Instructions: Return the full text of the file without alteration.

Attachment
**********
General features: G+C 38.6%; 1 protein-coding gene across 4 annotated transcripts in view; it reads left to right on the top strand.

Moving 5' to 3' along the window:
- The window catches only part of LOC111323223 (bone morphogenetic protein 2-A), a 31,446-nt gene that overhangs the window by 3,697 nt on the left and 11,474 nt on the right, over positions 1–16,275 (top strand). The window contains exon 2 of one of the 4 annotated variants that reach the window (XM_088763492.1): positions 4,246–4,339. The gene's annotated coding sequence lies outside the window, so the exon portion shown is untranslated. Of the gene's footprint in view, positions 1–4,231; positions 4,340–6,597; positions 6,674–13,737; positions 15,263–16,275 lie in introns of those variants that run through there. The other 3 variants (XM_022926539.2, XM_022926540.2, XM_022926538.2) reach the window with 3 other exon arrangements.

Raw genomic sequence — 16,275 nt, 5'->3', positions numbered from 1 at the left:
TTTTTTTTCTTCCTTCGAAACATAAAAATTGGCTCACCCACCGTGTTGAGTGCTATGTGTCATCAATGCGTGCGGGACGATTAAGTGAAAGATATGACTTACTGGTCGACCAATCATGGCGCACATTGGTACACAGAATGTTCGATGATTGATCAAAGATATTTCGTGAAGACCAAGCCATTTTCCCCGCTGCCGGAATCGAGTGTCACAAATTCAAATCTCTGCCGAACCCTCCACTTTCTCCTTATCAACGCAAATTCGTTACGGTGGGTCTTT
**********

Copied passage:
General features: G+C 38.6%; 1 protein-coding gene across 4 annotated transcripts in view; it reads left to right on the top strand.

Moving 5' to 3' along the window:
- The window catches only part of LOC111323223 (bone morphogenetic protein 2-A), a 31,446-nt gene that overhangs the window by 3,697 nt on the left and 11,474 nt on the right, over positions 1–16,275 (top strand). The window contains exon 2 of one of the 4 annotated variants that reach the window (XM_088763492.1): positions 4,246–4,339. The gene's annotated coding sequence lies outside the window, so the exon portion shown is untranslated. Of the gene's footprint in view, positions 1–4,231; positions 4,340–6,597; positions 6,674–13,737; positions 15,263–16,275 lie in introns of those variants that run through there. The other 3 variants (XM_022926539.2, XM_022926540.2, XM_022926538.2) reach the window with 3 other exon arrangements.

Raw genomic sequence — 16,275 nt, 5'->3', positions numbered from 1 at the left:
TTTTTTTTCTTCCTTCGAAACATAAAAATTGGCTCACCCACCGTGTTGAGTGCTATGTGTCATCAATGCGTGCGGGACGATTAAGTGAAAGATATGACTTACTGGTCGACCAATCATGGCGCACATTGGTACACAGAATGTTCGATGATTGATCAAAGATATTTCGTGAAGACCAAGCCATTTTCCCCGCTGCCGGAATCGAGTGTCACAAATTCAAATCTCTGCCGAACCCTCCACTTTCTCCTTATCAACGCAAATTCGTTACGGTGGGTCTTT